The stigma around cannabis is often the biggest roadblock for those who can benefit from it most. Vee Mercier was born and raised in Montréal in what she refers to as a “conservative” household. She was an athletic kid, but at 13 Vee started experiencing back pain, which had a major impact on her overall wellbeing. As the years passed and her symptoms worsened, she focused on her academic studies and creative talent and stayed away from activities that required her to be active. It wasn’t until she was 26 that she was officially diagnosed with a suite of auto-immune diseases including ankylosing spondylitis, fibromyalgia, psoriatic arthritis and psoriasis.
Today, Vee lives on Prince Edward Island with her partner Sean, working full-time as a translator for the government, and part-time as a freelance photographer and cannabis advocate.
I’ve seen over a hundred doctors in my life, but I went undiagnosed for almost 13 years. I have been told time and again that my pain was all in my head, or had it brushed off as “period pain.” Then, about three years ago, it got so bad I lost my ability to walk. I was nearly immobile. Only then did the doctors finally give me names for my illnesses, and a long list of prescriptions to ease the symptoms.
On one hand it was a relief to have my pain validated. But with the diagnosis came a whirlwind of depression and anxiety, knowing that there was no cure, that this was for the rest of my life. Living with a chronic illness means that you have pain all the time, so much so that it sort of becomes a part of your life. But, you can also have intermittent flare-ups and those really affect you, not just physically, but also mentally.
I had never considered cannabis medically, mostly because I was raised, like so many others, to believe the worst of it. One day my boyfriend Sean begged me to try it, he thought cannabis could help my pain. And it did. I went from immobile to dancing in my living room within five minutes. That was a defining moment in my story. In that moment the stigma — whatever negative feelings I had toward cannabis— they vanished. It wasn’t long after that I started to feel truly empowered by this plant. It gave me hope for the future.
I had never considered cannabis medically, mostly because I was raised, like so many others, to believe the worst of it. ”
Nobody talks about how hard it is, to be a person with a disability. I think most days people see me and they don’t see anything wrong because I look strong. I can hide my pain very well. But that’s only because I’ve had practice learning to hide it my whole life. It’s hard to not being able to have a normal sex life, for instance. A lot of people won’t understand why you have to cancel plans last minute. My illness truly impacts every part of my life.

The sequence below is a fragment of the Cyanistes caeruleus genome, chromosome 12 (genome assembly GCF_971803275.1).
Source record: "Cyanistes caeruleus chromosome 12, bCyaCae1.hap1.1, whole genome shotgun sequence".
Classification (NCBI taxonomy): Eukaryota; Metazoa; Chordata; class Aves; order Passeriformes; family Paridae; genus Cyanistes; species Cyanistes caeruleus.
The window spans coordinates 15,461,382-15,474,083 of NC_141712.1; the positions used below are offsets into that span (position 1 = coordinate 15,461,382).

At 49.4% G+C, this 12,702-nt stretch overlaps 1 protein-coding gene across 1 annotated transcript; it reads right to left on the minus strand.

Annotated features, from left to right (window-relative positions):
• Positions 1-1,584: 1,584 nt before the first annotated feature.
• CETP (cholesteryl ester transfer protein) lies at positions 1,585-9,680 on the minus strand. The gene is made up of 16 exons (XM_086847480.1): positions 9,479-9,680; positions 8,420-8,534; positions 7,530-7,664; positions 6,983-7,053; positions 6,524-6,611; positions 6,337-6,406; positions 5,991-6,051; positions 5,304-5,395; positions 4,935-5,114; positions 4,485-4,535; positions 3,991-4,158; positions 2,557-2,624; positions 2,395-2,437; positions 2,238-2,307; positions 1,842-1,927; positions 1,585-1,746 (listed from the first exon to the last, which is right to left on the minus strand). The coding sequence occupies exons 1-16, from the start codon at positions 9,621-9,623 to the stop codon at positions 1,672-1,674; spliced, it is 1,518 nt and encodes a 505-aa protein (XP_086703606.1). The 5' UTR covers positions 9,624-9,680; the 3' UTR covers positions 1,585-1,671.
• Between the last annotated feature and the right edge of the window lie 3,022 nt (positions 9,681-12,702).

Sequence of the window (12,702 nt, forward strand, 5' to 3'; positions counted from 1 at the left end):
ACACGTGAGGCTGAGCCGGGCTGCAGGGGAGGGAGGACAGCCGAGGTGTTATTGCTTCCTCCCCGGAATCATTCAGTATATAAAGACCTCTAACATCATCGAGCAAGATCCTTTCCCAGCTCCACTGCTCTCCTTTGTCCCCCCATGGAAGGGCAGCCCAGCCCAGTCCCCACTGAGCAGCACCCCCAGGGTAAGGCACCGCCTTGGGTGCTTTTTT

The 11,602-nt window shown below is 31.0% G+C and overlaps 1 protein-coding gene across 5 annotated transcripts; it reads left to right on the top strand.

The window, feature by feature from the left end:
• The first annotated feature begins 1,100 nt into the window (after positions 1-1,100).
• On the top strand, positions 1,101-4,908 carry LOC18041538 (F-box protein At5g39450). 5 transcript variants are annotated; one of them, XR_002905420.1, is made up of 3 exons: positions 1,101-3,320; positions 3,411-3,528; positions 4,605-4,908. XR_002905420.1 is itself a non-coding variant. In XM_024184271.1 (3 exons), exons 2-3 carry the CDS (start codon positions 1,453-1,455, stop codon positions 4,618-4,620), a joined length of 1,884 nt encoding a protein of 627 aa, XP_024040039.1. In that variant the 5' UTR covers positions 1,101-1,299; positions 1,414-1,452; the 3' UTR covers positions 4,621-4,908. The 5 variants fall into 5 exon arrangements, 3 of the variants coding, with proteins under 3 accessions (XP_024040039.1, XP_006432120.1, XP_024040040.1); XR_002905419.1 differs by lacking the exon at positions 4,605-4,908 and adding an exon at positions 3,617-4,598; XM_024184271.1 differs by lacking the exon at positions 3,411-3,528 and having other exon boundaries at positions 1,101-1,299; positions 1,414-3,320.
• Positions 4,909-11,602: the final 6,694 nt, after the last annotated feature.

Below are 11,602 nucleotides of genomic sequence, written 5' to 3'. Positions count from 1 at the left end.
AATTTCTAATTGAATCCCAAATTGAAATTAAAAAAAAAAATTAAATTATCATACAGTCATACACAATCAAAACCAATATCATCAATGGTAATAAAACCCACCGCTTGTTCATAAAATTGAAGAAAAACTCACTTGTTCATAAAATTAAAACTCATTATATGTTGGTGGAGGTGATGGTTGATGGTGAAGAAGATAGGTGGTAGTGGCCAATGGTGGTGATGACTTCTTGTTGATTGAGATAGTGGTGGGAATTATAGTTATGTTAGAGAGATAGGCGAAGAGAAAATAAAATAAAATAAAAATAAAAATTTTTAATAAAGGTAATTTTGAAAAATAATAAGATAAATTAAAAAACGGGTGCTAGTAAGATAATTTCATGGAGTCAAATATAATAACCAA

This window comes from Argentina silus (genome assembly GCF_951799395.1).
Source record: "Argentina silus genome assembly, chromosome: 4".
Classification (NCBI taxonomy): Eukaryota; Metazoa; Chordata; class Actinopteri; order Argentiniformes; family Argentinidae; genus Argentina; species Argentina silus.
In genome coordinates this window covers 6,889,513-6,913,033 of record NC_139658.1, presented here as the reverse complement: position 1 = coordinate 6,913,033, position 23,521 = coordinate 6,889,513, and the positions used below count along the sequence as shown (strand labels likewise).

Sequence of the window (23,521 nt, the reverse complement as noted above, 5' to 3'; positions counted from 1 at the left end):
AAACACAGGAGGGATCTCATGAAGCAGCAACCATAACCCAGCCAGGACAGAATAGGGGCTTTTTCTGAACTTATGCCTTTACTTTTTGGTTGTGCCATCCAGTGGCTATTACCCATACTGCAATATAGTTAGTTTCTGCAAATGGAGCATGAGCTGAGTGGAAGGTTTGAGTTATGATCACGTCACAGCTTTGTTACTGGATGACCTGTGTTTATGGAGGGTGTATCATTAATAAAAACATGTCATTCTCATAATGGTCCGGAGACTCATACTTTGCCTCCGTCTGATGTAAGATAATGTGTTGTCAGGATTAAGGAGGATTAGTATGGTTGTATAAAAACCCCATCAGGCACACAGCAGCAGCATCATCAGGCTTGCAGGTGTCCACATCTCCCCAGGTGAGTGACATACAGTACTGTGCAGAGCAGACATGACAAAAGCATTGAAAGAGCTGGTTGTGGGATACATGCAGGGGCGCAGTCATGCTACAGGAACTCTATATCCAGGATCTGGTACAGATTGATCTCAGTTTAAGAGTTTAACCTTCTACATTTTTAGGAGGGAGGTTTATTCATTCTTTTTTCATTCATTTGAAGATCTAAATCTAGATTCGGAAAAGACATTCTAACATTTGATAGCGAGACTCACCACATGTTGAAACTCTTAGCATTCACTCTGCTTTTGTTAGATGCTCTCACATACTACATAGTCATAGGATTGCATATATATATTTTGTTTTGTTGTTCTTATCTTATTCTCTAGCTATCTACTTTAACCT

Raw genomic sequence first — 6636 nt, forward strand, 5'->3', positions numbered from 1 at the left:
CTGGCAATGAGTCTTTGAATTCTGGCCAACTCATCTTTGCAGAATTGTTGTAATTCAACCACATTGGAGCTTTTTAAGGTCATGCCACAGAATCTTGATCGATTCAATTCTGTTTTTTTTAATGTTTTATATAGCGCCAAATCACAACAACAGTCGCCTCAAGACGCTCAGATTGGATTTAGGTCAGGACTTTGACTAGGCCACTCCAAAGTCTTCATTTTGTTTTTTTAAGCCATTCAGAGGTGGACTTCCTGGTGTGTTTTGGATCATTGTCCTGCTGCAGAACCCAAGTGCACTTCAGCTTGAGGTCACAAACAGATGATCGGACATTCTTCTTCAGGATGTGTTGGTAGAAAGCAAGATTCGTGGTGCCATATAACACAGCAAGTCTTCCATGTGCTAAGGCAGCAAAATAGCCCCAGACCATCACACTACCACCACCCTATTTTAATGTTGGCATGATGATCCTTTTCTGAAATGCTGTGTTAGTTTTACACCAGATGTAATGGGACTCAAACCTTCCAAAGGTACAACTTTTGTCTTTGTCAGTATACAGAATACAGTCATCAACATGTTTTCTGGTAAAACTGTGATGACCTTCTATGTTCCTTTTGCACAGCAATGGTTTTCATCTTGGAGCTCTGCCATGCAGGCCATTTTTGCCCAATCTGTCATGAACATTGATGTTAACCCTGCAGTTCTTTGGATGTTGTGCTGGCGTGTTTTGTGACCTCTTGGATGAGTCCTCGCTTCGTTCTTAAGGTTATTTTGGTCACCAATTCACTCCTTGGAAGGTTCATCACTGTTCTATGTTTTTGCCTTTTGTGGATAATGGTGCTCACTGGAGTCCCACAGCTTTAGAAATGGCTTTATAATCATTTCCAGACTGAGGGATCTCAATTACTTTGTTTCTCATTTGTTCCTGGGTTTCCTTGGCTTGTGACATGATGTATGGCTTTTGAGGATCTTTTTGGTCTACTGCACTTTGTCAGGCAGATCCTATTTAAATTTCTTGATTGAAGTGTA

I will often say that cannabis “saved me.” When I was first diagnosed, I was put on so many medications that at one point I was prone to fainting in public because the medications I was taking lowered my blood pressure so much. I lost 60 pounds. I was constipated, because when you’re on opioids sometimes you can’t go to the bathroom for a week. So you have to take another kind of medication to deal with that. It was pill on top of pill. Today cannabis has repaced many of my previous prescriptions. I truly don’t know where I’d be without it.
Photography by Vee Mercier
I have had some pretty intense conversations with my Mom, who didn’t appreciate the fact that I was being open about cannabis use online. I reminded her of everything it has given me. That it gave me mobility back. My life back. “You know, Mom, I’m the same person when I consume cannabis or not. It just helps me with my pain.” The turning point came while I was staying with my parents for the holidays, I had a flare-up. I was crying, in so much debilitating pain–I couldn’t even have dinner. I asked Sean to roll me a joint and soon after, I was laughing at the dinner table with my family again. I realized that they don’t know what my pain is like on a day-to-day basis, but in that moment, my mom was able to see it all, there was no denying the way cannabis helped me.
I have always been very honest with my employers. In my current job, I told my supervisor about my cannabis use 30 minutes after I medicated, so that she could see that I wasn’t impaired. I am the same person whether I am medicated or not, just in less pain. I am lucky that she’s been supportive, but at the same time, this is my prescription medicine and I’m not ashamed of it.
Convenience is important, so I’ll often stick to oils at work. I can be discreet, even while at my desk, and there’s no odour. About four to six times a day I’ll take it sublingually, and swish it around in my mouth for 30 seconds to a minute before I swallow it. It gives me relief in 20 minutes or so which is amazing.
If I want to smoke, dab, or vape, I prefer to be at home. I’m very fortunate I work so close to home (it’s a 3 minute walk!) so I can come home on my lunch break and consume cannabis then. When Sean and I were looking for places to live, proximity to work was a huge factor for this reason. I know that my medication and pain relief is accessible during the day if I really need it, and that’s comforting.